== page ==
Monday, November 06, 2006

Ted Haggard and New Life Church: Lessons in Accountability, Grace, and Hope

When I first read the accusations last Thursday against Pastor Ted Haggard, I was mortified and hoping against hope that they were not true. Another high-profile evangelical is exposed for hypocrisy and sexual sin. Now, within three days the whole literate world knows the truth. By his own admission, Haggard has wrestled with his sensual nature, and lost regularly, his whole adult life. For over thirty years, he has hidden his dark side. That’s a long time to maintain appearances and at the same time ascend to prominence as a mega-church pastor, author, and internationally respected leader. But what pastor cannot relate, at least in some way, and then shudder at the prospect of being shamed publicly and disqualified for ministry?

On the web site of the International Herald Tribune, New York Times journalist Kirk Johnson writes a balanced piece that should spark hope and admiration in us Christians -- admiration for the way New Life Church has handled this crisis and hope for the church and its fallen leader, that he may be healed and redeemed for later ministry. It appears that New Life’s system of governance, worked out by Pastor Ted and his fellow leaders, has worked swiftly, transparently, and effectively. We can hope and pray that the process of discipline and restoration will proceed effectively over time as well.

Balancing Pastoral Authority with Pastoral Accountability

When we started The Bridge International Church here in Kuala Lumpur, I looked around for a form of church governance that balanced pastoral authority with pastoral accountability. Based on prior negative experience, I was finished with the kind of congregational governance in which the pastor is given all the responsibility for church health and growth and yet little or no authority to lead. (Such a situation virtually guarantees frustration and division.) On the other hand, I did not want authority without accountability. What to do?

Back in 2004, I reread Ted Haggard’s book, The Life-Giving Church, and found a model I liked. We eventually adapted New Life’s constitution to fit our situation. Basically, the senior pastor is allowed (expected) to lead, cast vision, hire and fire staff, oversee the budget, etc. – but he is also accountable: first to fellow elders in the church (elected by the church), and then, in the event of a leadership crisis, to a Team of Overseers from outside the church. The overseers are other senior pastors, well known and respected by the pastor, the elders, and the congregation; and the overseers have ultimate authority to advise, discipline, and dismiss their friend as pastor.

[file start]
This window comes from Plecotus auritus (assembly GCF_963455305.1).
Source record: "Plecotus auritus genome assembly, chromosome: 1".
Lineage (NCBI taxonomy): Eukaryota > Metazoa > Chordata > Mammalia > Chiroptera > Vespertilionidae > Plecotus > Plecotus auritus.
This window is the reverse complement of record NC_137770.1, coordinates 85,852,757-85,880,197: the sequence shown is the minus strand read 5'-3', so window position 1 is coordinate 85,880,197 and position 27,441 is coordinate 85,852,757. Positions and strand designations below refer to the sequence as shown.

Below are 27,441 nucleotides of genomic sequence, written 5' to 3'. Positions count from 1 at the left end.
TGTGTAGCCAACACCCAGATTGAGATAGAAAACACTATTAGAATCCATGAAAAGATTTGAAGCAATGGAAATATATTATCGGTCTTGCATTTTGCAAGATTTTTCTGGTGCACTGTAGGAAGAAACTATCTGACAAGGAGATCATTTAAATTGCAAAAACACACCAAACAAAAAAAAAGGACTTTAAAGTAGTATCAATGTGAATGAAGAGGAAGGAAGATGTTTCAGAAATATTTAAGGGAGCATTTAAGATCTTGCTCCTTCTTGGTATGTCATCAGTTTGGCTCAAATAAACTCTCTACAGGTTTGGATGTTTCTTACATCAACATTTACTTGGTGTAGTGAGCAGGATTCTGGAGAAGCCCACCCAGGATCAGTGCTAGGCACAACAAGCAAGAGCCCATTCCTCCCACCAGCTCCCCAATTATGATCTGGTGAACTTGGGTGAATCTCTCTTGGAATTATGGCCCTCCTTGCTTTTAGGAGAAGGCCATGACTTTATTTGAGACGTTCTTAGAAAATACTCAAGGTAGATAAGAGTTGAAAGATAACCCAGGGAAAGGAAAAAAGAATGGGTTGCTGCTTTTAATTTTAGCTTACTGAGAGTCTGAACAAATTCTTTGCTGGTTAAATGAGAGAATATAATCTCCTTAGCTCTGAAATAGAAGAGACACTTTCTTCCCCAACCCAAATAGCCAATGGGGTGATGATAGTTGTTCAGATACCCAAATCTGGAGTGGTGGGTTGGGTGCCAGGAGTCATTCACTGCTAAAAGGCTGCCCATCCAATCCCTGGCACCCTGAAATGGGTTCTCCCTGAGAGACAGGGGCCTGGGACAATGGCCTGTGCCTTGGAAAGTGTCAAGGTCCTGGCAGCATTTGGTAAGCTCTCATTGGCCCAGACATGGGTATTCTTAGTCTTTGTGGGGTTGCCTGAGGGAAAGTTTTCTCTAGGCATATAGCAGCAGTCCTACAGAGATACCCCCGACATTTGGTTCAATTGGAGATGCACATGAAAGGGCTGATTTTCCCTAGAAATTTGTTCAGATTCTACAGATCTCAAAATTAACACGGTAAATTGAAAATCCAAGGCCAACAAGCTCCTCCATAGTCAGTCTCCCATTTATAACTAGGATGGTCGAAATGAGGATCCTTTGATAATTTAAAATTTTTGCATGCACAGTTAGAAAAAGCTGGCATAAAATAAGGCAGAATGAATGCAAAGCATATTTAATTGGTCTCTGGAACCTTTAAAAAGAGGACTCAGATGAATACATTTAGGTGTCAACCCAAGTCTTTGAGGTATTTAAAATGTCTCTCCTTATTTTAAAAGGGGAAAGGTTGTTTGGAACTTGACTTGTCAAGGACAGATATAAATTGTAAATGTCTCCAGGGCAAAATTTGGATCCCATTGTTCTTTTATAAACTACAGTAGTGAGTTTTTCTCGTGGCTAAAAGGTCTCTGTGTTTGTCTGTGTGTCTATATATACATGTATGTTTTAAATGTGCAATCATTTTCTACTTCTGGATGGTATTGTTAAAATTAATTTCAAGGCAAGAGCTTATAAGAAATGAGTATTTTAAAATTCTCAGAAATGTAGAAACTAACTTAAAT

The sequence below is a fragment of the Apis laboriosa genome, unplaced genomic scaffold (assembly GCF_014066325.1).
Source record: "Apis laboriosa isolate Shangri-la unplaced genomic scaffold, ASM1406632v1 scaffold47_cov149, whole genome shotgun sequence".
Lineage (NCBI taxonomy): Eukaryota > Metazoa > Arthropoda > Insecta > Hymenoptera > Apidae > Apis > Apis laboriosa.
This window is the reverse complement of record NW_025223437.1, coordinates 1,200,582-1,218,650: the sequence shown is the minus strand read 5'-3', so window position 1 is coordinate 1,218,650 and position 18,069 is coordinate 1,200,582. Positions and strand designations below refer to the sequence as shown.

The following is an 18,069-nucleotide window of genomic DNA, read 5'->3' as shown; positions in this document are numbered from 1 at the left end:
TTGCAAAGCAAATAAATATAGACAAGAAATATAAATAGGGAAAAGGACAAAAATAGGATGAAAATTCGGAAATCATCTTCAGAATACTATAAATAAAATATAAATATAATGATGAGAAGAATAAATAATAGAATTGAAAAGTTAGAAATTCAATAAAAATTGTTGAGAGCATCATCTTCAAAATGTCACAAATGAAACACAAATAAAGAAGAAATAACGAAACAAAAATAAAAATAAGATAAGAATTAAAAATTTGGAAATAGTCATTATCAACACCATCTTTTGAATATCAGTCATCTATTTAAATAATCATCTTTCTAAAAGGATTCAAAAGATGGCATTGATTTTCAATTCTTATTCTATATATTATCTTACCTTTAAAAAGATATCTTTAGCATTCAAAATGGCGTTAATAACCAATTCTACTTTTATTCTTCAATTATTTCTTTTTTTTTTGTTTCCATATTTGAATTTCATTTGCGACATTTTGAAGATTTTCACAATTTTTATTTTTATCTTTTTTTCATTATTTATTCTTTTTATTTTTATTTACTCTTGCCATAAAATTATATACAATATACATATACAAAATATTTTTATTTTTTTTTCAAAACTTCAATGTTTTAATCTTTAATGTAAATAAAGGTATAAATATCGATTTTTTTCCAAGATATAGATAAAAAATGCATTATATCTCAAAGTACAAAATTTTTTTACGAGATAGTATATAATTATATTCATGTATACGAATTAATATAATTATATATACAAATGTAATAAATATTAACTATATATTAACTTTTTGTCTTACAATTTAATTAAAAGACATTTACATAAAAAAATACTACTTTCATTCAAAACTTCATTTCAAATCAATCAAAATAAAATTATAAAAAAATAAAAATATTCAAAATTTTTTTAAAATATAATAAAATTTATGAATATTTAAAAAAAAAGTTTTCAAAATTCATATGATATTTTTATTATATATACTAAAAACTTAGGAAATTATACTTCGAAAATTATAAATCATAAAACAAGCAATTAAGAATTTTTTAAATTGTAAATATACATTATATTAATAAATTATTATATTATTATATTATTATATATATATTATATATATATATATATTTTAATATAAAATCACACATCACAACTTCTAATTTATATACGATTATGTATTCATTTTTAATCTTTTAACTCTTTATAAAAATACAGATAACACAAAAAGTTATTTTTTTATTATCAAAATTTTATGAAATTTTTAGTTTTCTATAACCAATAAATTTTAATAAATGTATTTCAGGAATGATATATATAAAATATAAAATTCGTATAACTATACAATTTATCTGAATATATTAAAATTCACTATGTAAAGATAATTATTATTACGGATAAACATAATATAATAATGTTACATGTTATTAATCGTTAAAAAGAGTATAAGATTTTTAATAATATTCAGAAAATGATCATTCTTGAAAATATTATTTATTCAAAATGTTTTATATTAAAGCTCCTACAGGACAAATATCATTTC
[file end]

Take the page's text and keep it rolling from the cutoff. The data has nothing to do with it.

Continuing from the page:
In this system, the sheep do not have authority over their shepherd. But the shepherd is still accountable for his character and conduct. Would to God that it had not been necessary this past weekend, but this system seems to have worked well at New Life Church. Perhaps more churches, especially Baptist and other congregational ones, should examine their own ways of balancing pastoral authority and accountability. By developing better governance systems and emotionally mature leaders (including ourselves), surely we’d have less conflict and fewer “failures” in ministry. I’m glad that because of God's grace, failure in ministry need not be final. I hope to hear about the healing of Ted’s family and his own growth and restoration in the months and years ahead.


Tim Rogers said...

Brother Todd,

Great comments. I too, find it refreshing that a church would handle the situation this one found themselves in with the clear call they did. They dealt harshly with the sin, while compassionately dealing with the sinner.


chryl said...
This comment has been removed by the author.
chryl said...

thanks for your thoughts and encouragement, todd. as much as we understand that our leader is jesus himself, we are all deeply affected when a respected leader stumbles and falls flat on the floor.

i must be reminded that anyone can get tripped up, each one of us can wipe out. bad. humility is the start; if i know my heart is 'prone to wander' then the anchor is loving accountability. now i may be asking god a bit more enthusiastically for that in my life now for sure.